Re-Great-ing Martha Graham
When the Martha Graham Dance Company takes the stage at The Soraya this Friday with live music, the four works include one of the legendary choreographer’s best known along with a mystery or perhaps a puzzle that now has an onstage solution. With its Pulitzer Prize-winning score by Aaron Copeland, Appalachian Spring is among the Graham company’s most beloved works. By contrast, Graham’s 1937 solo Immediate Tragedy is one of the least known. Set to a score by Henry Cowell, Immediate Tragedy was Graham’s response to the Spanish Civil War and referenced Picasso’s painting Guernica, but was considered lost, until the company artistic director Janet Eilber and composer/conductor Christopher Rountree gathered the clues to reconstruct or reinvent the music and choreography. The musicians of Wild Up, conducted by Rountree, will provide the dancers with live music for the reimagined Cowell and iconic Copeland scores as well as the other two scheduled works, Graham’s Division of Angels and the West Coast premiere of Andrea Miller’s Scavengers.
Christopher Rountree answered questions from Ann Haskins about the puzzle of Immediate Tragedy, conducting Copeland, and the special challenges conducting an orchestra for dance.
Q: How did you become involved with providing the music for the “lost” work, Immediate Tragedy?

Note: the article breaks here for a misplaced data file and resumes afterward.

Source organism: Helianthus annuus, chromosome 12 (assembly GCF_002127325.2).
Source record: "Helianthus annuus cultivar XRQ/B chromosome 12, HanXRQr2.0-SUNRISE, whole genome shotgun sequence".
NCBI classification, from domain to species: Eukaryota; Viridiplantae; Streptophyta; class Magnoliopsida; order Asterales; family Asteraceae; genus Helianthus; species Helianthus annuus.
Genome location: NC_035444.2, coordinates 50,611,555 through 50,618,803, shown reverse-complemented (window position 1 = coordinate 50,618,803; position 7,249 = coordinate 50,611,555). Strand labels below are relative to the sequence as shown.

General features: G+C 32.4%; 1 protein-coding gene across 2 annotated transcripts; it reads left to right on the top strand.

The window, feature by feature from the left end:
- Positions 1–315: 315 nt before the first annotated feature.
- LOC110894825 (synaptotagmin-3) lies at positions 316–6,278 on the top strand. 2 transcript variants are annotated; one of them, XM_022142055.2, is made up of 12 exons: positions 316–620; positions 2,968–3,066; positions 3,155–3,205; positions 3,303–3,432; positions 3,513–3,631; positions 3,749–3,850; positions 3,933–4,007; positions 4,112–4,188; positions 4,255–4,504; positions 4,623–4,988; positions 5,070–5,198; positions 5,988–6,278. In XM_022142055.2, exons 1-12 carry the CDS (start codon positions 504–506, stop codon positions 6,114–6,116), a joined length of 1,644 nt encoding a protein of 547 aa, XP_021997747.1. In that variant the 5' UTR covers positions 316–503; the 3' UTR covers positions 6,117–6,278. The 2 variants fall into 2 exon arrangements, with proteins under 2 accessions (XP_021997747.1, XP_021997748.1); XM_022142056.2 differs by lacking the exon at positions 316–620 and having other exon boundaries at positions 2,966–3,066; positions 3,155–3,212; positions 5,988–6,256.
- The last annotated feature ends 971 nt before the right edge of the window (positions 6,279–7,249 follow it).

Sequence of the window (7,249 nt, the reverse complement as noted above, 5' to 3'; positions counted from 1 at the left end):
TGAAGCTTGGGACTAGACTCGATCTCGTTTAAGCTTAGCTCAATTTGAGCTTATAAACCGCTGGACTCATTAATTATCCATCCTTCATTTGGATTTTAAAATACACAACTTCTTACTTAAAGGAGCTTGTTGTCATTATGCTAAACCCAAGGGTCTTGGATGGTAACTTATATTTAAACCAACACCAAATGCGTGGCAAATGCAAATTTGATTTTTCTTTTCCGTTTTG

Rountree: I started working with Martha Graham Dance Company six years ago and soon after artistic director Janet Eilber told me the story about this lost score for Immediate Tragedy. We talked about it over the years – and at some point Janet asked me to write the score. This was super exciting.
Q. What was the dynamic of creating or recreating the musical clues that existed from the original Cowell score?
Rountree: Immediate Tragedy was originally a Graham solo created in 1937 in response to the Spanish Civil War. To start, we had one page of composer Henry Cowell’s score. That page included an interlude that precedes the piece and then a transition to the piece itself, the time signature, the key signature, and the tempo, everything you would have before the first bar of music for the actual dancing.
The press review was very helpful. It talked about the affect of the music and space, and a reference to the Picasso painting Guernica. Although this is now a work for solo piano, I was thinking about guitars. A lot of Cowell’s music is about resonance. He has notes hanging in the air and space, a simplicity of music, perhaps thinking about how humans first created music.
Q: Other than the bit of score and some photographs were there any other clues?
Rountree: We have photographs, a press review, and a top-down chart of Graham’s path from the original lighting designer so we were able to figure out how to light it.
Q: Is the revised Immediate Tragedy the same length as the original?
Rountree: The first incarnation of this Immediate Tragedy was for 14 dancers and six musicians working on zoom during the pandemic with the idea of putting everyone back to work. Now we are going back to the original form of a solo dancer, accompanied by a piano.